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Tuesday, July 13, 2010
7/13/2010 04:33:00 PM

Video Game Rentals and My Approach To Reading (and Probably A Lot of Other Things Too)

While I was in the library today reading through David Hesselgrave's Paradigms In Conflict, I wandered over to the "new books" shelf which is in the front part of the library, near the entrance, just past the lending desk. Actually, I know it does not simply contain new releases, thus I'm not sure what the precise unifying factor is for the shelf. Nevertheless, several of the books are brand new, so my label of "new books" will function just fine. While my eyes were perusing over the shelf, I happened to notice Kevin Vanhoozer's Remythologizing Theology, which happened to draw my interest. Being curious to read it (just not today), I figured I would look it up on Amazon to see how much it was, thinking that perhaps I could simply add it to my library one day. However, at the price of $130.99, it is not a title which I will be looking to purchase anytime soon. Thinking further though, I realized that once I'm done with my missions class, I'll have roughly the next two weeks to read through it. Therefore I decided to check it out.

Later on, as I was driving to meet up with my fiance, I recalled how as a child, I would often rent games once a week (usually on a Friday afternoon) to play on my Nintendo Entertainment System. The number of titles that I popped in my old NES in those days is quite beyond my memory's ability to recall. Yet what I recall clearly is how great a surface level at which I played these games and how the next week, I was already eager to move onto another title.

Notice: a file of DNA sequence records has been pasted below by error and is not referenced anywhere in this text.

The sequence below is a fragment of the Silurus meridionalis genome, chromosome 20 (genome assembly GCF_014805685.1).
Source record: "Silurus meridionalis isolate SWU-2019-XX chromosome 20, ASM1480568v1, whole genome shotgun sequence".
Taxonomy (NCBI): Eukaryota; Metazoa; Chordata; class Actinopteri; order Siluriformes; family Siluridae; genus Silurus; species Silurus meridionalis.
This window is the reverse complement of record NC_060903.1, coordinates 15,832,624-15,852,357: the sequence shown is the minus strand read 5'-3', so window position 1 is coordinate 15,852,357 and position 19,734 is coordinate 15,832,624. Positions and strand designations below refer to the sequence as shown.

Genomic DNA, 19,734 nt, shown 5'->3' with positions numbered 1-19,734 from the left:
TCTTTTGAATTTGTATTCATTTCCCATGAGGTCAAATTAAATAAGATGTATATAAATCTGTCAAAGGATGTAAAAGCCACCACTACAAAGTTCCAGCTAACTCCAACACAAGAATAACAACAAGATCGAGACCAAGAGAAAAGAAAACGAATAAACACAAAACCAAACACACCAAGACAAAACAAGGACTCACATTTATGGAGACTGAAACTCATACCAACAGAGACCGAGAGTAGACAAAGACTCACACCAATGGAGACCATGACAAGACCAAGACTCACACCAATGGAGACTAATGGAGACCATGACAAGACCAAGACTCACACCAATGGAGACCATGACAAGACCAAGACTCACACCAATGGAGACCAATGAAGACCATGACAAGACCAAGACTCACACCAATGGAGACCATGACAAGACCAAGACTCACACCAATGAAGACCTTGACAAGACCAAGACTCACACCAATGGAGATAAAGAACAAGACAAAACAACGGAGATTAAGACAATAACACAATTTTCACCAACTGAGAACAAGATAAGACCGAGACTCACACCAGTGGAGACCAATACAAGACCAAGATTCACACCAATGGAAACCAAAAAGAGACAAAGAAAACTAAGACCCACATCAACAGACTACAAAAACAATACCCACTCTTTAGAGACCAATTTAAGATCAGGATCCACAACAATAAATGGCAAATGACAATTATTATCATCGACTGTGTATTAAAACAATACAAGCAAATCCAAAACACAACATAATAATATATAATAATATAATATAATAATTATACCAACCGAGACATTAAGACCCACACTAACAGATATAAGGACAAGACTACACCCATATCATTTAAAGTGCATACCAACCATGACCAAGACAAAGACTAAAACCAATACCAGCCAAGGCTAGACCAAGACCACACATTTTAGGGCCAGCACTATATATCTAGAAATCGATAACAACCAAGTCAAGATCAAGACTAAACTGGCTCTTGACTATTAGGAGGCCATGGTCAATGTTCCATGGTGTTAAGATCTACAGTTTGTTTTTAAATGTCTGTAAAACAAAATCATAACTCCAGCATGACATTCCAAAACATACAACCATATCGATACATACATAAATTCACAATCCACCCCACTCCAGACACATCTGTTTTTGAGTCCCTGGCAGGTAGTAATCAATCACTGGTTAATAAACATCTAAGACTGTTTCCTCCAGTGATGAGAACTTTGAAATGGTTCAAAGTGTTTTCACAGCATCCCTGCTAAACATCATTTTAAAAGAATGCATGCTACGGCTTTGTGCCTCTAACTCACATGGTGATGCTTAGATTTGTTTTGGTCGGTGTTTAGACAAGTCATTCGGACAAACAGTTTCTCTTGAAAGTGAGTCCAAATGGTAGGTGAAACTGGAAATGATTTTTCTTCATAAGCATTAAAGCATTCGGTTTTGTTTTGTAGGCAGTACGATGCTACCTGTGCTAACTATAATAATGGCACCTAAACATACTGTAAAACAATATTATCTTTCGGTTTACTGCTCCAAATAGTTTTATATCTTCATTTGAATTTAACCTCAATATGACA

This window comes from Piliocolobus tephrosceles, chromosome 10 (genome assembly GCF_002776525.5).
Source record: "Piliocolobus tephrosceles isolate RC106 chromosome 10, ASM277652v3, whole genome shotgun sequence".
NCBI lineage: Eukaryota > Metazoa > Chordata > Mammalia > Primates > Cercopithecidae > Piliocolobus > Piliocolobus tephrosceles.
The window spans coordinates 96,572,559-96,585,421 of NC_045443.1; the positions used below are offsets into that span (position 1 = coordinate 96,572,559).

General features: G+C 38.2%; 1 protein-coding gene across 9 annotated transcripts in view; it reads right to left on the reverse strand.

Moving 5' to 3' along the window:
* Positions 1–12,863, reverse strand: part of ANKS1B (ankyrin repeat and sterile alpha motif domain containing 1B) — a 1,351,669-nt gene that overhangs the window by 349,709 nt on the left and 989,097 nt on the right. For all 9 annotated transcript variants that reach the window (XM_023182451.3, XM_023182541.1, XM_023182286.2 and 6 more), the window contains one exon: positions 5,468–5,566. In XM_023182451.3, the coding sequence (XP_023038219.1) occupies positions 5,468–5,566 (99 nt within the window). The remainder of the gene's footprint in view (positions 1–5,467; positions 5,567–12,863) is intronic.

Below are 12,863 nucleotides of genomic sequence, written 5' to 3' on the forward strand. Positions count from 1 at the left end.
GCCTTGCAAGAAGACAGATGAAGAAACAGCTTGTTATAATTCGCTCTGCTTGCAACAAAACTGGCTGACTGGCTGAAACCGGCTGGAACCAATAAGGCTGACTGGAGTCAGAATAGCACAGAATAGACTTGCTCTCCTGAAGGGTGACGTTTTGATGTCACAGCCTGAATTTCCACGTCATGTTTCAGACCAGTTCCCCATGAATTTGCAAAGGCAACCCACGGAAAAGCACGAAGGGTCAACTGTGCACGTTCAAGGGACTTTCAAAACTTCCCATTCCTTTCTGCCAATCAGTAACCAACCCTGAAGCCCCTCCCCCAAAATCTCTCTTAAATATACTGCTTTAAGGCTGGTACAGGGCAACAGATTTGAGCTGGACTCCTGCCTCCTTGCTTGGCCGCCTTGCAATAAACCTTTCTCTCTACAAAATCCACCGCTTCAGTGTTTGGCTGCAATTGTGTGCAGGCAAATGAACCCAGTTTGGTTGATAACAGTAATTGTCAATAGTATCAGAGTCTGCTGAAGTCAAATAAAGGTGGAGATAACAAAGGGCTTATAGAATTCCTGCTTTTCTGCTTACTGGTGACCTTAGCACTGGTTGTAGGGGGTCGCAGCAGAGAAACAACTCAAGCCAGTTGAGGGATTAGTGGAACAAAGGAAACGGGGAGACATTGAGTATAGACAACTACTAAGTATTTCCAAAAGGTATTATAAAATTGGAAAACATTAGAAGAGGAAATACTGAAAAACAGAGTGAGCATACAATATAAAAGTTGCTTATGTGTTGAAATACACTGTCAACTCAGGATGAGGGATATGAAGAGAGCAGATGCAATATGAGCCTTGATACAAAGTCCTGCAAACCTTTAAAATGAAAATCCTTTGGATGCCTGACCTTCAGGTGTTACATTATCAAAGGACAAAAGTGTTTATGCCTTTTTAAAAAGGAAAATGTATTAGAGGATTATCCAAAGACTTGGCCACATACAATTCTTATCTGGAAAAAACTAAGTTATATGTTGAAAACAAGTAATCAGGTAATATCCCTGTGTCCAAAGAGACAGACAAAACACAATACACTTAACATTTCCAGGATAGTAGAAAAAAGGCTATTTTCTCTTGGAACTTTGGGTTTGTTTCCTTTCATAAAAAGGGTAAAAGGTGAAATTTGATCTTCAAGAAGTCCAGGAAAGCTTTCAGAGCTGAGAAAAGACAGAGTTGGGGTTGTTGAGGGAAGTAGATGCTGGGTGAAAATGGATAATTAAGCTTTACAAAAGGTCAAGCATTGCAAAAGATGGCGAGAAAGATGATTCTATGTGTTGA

After my recollection of my childhood videogaming habits, I connected that approach to how often I briefly become interested in various books and never really dive into them full-fledged, attaining a respectable understanding of the content which they contain. So many works appeal to me at times and only capture my fancy for a short period of time. Even less do I make it to the level of application with books.

So, I share all of that to set out to be more like this guy and read more great works this year, not only grasping their content but also finding valuable ways to apply the knowledge found to life and ministry. Stop one for this summer is...Remythologizing Theology.

2 comments :

omochan said...

one: sounds cool.

two: thanks for being open with that.

:)

A Boy and his God said...

i too have noticed my childhood characteristics in my life now.

when i was a kid, i geeked out about music. i'd endlessly look though cd shops looking for CDs i didn't have yet. i had to buy them all, collect complete discographies of my favorite bands. when i got home i'd listen to each and every word as i read the lyrics along with each song.

and now that my focus has shifted from music and CDs to books, i do the same thing. i go to thrift stores, pouring over old copies of books to find authors i know and respect. even if i already owned the book, i'd buy a copy to give away. having an Erwin McManus book is one thing. to only have paid 1 dollar for a copy is quite another.

i think both cases show my need to own things. now that i understand this need, i move towards simplicity. i give away books i've read, or ones that i know i'll never get around to.

truth be told, just until a year ago, i did this with movies. until i found that netflix is more financially doable.

i think it's funny that you discovered this same thing about yourself and videogames.

 
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